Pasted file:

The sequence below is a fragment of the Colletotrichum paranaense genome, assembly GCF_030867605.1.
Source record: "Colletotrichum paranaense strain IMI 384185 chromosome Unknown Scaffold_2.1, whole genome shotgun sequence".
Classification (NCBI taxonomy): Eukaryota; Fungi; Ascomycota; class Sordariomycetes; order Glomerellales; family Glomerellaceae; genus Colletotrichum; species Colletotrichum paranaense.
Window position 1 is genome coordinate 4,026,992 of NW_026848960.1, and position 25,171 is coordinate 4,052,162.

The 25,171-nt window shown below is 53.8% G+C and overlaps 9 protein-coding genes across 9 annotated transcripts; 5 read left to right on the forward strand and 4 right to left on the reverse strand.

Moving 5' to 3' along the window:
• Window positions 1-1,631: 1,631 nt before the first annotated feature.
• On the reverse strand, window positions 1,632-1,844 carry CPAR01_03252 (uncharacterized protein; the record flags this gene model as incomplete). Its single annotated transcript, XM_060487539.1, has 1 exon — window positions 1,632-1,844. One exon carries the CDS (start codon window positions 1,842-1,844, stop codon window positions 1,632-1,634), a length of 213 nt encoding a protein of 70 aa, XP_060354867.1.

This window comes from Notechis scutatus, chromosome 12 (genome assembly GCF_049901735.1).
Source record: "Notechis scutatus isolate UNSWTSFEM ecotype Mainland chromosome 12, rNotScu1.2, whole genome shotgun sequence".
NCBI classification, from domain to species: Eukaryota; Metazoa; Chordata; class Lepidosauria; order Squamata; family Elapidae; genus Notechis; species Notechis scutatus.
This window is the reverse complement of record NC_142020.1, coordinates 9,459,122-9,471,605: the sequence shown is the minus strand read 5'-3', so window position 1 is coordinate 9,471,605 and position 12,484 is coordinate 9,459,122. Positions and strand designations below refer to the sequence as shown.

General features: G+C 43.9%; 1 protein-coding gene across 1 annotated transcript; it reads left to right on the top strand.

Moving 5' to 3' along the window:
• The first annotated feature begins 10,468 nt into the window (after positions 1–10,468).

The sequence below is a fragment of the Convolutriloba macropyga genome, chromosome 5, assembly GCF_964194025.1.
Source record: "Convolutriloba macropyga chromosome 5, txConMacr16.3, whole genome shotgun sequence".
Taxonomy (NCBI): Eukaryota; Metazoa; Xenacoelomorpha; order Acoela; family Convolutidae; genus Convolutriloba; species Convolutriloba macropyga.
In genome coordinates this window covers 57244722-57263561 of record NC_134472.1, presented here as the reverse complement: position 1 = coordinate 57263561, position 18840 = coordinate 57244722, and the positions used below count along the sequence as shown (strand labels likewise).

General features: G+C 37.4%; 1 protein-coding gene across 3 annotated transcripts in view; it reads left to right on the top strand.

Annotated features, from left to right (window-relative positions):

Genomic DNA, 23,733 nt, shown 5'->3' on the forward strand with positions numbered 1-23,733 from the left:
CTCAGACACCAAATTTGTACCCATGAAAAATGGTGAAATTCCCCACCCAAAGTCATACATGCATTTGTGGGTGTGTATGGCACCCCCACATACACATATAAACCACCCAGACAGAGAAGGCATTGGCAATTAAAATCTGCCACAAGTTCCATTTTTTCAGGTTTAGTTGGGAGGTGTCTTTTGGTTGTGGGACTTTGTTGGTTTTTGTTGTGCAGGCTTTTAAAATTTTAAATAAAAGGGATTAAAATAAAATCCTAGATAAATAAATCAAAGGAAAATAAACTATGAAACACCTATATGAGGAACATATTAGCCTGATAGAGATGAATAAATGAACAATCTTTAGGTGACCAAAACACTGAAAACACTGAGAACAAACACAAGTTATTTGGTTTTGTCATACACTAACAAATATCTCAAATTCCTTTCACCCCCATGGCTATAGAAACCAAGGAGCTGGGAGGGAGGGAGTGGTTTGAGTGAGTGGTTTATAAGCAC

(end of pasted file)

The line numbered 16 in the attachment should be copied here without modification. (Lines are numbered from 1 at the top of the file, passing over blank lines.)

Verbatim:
The sequence below is a fragment of the Convolutriloba macropyga genome, chromosome 5, assembly GCF_964194025.1.